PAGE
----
Still, these two individuals were the only ones I could recall ever doing or saying anything of a sexual nature around either Martin or me, so they had to be the natural starting point for my enquiries. For starters, I felt I needed to check into where both of them were these days, even if only to finally eliminate them from my list of suspects. I was hoping that a visit to the school that afternoon, hopefully sometime after classes were out, might be able to supply some contact information that would point me in the right direction.
So, I now began to wonder, if these two individuals weren’t to be considered suspects, then who else could it possibly be?
Near the back of the yearbook was a group photo, taking up a full page, of all the staff that worked at the school for that year. It was another or Marty’s images, having gathered everyone on the steps to the chapel, with them all appearing to be smiling and happy; after all the end of the school year was just around the corner.
I have to admit that I struggled to remember the names of some of the teachers, in particular those I’d hardly ever had any contact with, but once again there was nothing in the smiling faces that gave away any clues for me.
Turning then to the pages showing the headshots of our class I started scanning through those, trying to remember as much as I could about each of them, although once again that was something which proved more than just a little bit difficult, as I actually knew very little about many of them.
All those hopeful faces, all ready to kiss their final days of school goodbye, seemed far too content with the world. None gave any indication that their smiles were masking murderous thoughts. Even Josh Bell seemed carefree and happy, and nothing like the self-centered hypocrite I knew him to be.
Scanning through these faces I found it difficult to imagine any of them being the face of a killer, yet I knew that it was more than likely that it was one of these individuals, whether a staff member or student, who had been holding the knife which had been plunged repeatedly into Martin’s body. I just couldn’t get away from that thought . . . especially after that nightmare I had endured last night. My mind kept going back to the night of disturbed sleep and the images which seemed to have been burned into my mind.
Had it been Martin himself who had pointed me in the direction of those visions, somehow offering me some kind of a clue, or was that just my mind playing more tricks on me, yet again?
As I sat here now looking at these faces and remembering what the night had brought me, I began going back over everything that I could remember, but as hard as I might try, nothing new seemed to come of it.
I was stumped, and I knew it, and so now was the time to start digging a little deeper in order to find just what secrets some of these smiling faces were hiding.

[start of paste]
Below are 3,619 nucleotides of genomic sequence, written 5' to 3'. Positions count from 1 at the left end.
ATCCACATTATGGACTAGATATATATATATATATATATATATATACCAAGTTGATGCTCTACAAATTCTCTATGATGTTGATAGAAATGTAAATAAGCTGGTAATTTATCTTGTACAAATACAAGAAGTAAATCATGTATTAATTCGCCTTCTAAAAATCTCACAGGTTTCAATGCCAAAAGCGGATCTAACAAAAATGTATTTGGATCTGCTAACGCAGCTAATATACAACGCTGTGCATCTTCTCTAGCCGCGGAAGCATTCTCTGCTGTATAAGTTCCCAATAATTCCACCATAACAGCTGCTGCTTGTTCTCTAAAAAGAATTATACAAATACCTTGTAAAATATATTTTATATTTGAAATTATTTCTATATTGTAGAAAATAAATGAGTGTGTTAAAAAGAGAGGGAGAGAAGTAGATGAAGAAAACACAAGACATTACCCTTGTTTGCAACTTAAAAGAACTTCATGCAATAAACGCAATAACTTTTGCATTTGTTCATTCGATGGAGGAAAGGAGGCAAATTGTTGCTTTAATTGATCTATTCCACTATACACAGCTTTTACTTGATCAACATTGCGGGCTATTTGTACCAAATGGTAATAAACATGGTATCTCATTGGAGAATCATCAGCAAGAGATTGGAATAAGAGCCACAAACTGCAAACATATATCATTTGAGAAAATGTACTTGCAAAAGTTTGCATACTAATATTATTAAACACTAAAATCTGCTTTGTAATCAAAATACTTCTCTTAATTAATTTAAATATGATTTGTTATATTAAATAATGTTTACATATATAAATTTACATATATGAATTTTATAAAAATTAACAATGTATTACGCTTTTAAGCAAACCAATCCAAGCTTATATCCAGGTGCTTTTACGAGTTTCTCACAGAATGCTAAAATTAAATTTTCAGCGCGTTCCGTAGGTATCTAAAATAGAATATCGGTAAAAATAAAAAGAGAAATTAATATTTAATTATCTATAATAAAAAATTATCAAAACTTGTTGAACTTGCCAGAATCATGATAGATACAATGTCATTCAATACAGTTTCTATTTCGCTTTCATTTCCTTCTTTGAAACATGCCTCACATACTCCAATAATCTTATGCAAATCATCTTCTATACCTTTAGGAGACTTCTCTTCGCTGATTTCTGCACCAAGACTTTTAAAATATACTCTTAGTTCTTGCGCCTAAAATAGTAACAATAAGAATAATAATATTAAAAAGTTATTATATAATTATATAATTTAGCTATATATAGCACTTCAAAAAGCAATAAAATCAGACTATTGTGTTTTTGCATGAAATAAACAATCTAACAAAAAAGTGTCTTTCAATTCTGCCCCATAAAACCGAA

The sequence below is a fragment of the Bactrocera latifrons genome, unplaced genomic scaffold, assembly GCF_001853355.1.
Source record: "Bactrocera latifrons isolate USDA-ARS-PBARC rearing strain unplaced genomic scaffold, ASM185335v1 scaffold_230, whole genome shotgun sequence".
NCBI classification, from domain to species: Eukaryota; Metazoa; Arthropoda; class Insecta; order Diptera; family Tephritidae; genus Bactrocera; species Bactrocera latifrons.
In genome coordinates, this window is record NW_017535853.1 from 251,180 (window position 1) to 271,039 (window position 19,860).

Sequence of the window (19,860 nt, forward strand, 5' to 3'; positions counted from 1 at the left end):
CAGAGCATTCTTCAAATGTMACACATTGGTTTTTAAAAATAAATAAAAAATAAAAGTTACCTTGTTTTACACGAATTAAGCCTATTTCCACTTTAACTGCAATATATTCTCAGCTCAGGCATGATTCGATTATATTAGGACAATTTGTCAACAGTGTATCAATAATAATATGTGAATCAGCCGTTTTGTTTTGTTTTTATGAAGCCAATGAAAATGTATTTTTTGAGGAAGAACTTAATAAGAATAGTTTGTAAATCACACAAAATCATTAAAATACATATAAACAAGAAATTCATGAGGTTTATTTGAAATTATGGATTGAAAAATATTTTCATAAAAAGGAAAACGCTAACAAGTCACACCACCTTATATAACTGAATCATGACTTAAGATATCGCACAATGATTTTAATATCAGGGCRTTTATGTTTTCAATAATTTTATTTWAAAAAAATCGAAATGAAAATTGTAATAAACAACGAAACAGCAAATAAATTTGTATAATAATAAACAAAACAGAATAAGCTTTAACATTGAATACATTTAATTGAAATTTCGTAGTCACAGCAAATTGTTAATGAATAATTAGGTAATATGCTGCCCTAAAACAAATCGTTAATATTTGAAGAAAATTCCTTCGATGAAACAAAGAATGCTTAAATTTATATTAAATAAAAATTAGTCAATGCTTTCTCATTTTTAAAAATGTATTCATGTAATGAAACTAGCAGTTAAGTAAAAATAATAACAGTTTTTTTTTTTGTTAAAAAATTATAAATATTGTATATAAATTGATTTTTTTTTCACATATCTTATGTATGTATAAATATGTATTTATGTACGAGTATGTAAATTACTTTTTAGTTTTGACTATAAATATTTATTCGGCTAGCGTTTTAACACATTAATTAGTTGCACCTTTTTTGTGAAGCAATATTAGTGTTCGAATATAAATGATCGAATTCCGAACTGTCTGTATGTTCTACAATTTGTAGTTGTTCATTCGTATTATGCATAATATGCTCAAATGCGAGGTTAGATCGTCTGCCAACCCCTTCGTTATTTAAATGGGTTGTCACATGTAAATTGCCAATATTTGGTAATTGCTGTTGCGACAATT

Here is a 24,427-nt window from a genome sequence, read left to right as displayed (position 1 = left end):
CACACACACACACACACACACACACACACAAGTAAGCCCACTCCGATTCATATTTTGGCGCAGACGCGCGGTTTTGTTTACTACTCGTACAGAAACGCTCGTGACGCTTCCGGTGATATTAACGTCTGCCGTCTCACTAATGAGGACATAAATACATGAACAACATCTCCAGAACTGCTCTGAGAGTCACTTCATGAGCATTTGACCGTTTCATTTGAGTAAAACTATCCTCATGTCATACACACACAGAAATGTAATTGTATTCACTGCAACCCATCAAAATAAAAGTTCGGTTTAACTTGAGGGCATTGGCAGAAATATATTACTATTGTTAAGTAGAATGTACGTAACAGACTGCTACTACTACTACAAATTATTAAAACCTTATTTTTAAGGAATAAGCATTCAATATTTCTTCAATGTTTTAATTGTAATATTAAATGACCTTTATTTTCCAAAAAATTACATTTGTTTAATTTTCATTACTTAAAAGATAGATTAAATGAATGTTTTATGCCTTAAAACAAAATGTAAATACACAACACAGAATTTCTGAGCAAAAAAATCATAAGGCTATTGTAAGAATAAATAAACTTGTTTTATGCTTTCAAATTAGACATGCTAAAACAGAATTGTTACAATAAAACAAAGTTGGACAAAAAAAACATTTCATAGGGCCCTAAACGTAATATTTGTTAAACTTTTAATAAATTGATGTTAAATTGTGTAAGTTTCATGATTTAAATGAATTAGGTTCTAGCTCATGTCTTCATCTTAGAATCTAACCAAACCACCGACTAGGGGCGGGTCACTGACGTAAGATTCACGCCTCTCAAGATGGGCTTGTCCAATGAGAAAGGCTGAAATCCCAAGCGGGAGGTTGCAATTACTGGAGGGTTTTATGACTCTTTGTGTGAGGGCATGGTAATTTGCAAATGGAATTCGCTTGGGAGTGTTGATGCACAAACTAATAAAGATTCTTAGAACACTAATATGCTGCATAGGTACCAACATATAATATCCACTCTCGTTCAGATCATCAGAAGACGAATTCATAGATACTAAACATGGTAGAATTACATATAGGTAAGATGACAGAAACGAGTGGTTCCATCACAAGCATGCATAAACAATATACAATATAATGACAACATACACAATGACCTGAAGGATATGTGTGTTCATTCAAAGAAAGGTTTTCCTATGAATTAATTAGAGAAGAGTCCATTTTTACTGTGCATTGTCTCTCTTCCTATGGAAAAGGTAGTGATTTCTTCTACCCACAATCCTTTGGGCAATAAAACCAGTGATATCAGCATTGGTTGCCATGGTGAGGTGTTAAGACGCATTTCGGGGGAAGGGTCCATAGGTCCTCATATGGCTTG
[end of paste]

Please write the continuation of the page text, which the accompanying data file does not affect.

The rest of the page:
* * *
Driving through the gates of Waratah High School a short time later I was confronted by the sight of the white cross at the end of the driveway, causing my stomach to suddenly tie up in knots and my heart to skip a beat in my chest.
To me that cross will be forever associated with the death of Martin, and after having seen it again last night in my dreams, to me it now seemed to have taken on an even more menacing presence.
When I reached the end of the driveway, after having dodged students and staff still making their way from their final classes for the day, I turned and headed for the car parking area, then pulled into the first available space. I sat there for a few moments, just watching the passing parade of kids, all eager to get home, while remembering all too easily just what it was like for me . . . that relief of having the last class finally done for the day, and the freedom that follows, giving you scant few hours to do whatever it was that you wanted to do of an afternoon, before having to be home to comply with what your family demand. That time was precious and memorable and . . . ours. God, how I missed that!
Getting out of the car I headed for the administration building, unsure of who or what I might find there. A few students looked at me warily as I passed them, but when I pulled open the main door and stepped inside I was pleasantly surprised when the familiar face of Rosie looked up from her desk.
She looked at me with a puzzled expression for a few moments, but then I saw the recognition dawn across her face, and she quickly got up and came around to the front of the reception counter, giving me a hug and a kiss on the cheek.
‘My god, Rick, you look all grown up now,’ she teased.
‘And you don’t look a day older, either,’ I replied. ‘It’s good to see you again, Rosie.’
‘And you too. How are Marty’s mum and dad doing? I haven’t seen them in such a long time.’
‘Oh, they’re fine,’ I replied. ‘Time tends to heal a lot of wounds, and they are coping as well as you could expect.’
‘And what about you? How are you coping?’
‘I’m getting by,’ I answered.
‘I’m pleased to hear that,’ she said, while giving me a gentle pat on the arm. ‘I must say you look quite smart in your suit and tie. What are you doing with yourself these days?’